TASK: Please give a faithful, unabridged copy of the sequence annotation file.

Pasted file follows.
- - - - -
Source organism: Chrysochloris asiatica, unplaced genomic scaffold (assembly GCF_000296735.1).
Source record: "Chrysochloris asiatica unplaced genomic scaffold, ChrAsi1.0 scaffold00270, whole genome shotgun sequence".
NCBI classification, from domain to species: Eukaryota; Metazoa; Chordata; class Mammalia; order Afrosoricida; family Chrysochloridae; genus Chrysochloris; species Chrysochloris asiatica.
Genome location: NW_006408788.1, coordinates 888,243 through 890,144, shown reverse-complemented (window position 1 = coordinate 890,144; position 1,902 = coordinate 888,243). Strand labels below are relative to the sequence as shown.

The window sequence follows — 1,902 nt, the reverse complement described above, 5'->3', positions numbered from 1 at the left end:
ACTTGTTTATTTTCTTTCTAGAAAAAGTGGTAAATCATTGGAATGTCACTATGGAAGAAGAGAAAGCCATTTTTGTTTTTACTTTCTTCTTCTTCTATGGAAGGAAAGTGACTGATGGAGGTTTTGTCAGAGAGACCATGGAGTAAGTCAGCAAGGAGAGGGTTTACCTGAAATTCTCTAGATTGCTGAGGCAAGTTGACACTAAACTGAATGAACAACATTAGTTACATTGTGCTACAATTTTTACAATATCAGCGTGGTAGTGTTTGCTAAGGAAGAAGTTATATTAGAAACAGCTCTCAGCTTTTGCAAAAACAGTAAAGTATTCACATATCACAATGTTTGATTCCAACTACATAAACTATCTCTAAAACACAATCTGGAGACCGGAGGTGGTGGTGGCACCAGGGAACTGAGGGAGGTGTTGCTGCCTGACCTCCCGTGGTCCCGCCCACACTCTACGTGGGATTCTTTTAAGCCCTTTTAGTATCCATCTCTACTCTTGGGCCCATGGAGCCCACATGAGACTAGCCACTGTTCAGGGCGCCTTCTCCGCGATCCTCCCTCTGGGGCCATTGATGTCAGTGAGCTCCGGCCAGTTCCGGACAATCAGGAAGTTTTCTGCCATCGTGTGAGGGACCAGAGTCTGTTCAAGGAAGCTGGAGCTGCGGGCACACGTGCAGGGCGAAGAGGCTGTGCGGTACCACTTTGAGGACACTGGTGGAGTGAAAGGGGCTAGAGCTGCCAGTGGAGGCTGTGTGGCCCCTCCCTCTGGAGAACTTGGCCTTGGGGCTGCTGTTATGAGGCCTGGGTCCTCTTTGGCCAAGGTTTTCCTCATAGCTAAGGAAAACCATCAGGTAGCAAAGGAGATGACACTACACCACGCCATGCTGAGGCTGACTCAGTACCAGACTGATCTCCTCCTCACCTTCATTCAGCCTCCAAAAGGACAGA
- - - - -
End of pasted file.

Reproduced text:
Source organism: Chrysochloris asiatica, unplaced genomic scaffold (assembly GCF_000296735.1).
Source record: "Chrysochloris asiatica unplaced genomic scaffold, ChrAsi1.0 scaffold00270, whole genome shotgun sequence".
NCBI classification, from domain to species: Eukaryota; Metazoa; Chordata; class Mammalia; order Afrosoricida; family Chrysochloridae; genus Chrysochloris; species Chrysochloris asiatica.
Genome location: NW_006408788.1, coordinates 888,243 through 890,144, shown reverse-complemented (window position 1 = coordinate 890,144; position 1,902 = coordinate 888,243). Strand labels below are relative to the sequence as shown.

The window sequence follows — 1,902 nt, the reverse complement described above, 5'->3', positions numbered from 1 at the left end:
ACTTGTTTATTTTCTTTCTAGAAAAAGTGGTAAATCATTGGAATGTCACTATGGAAGAAGAGAAAGCCATTTTTGTTTTTACTTTCTTCTTCTTCTATGGAAGGAAAGTGACTGATGGAGGTTTTGTCAGAGAGACCATGGAGTAAGTCAGCAAGGAGAGGGTTTACCTGAAATTCTCTAGATTGCTGAGGCAAGTTGACACTAAACTGAATGAACAACATTAGTTACATTGTGCTACAATTTTTACAATATCAGCGTGGTAGTGTTTGCTAAGGAAGAAGTTATATTAGAAACAGCTCTCAGCTTTTGCAAAAACAGTAAAGTATTCACATATCACAATGTTTGATTCCAACTACATAAACTATCTCTAAAACACAATCTGGAGACCGGAGGTGGTGGTGGCACCAGGGAACTGAGGGAGGTGTTGCTGCCTGACCTCCCGTGGTCCCGCCCACACTCTACGTGGGATTCTTTTAAGCCCTTTTAGTATCCATCTCTACTCTTGGGCCCATGGAGCCCACATGAGACTAGCCACTGTTCAGGGCGCCTTCTCCGCGATCCTCCCTCTGGGGCCATTGATGTCAGTGAGCTCCGGCCAGTTCCGGACAATCAGGAAGTTTTCTGCCATCGTGTGAGGGACCAGAGTCTGTTCAAGGAAGCTGGAGCTGCGGGCACACGTGCAGGGCGAAGAGGCTGTGCGGTACCACTTTGAGGACACTGGTGGAGTGAAAGGGGCTAGAGCTGCCAGTGGAGGCTGTGTGGCCCCTCCCTCTGGAGAACTTGGCCTTGGGGCTGCTGTTATGAGGCCTGGGTCCTCTTTGGCCAAGGTTTTCCTCATAGCTAAGGAAAACCATCAGGTAGCAAAGGAGATGACACTACACCACGCCATGCTGAGGCTGACTCAGTACCAGACTGATCTCCTCCTCACCTTCATTCAGCCTCCAAAAGGACAGA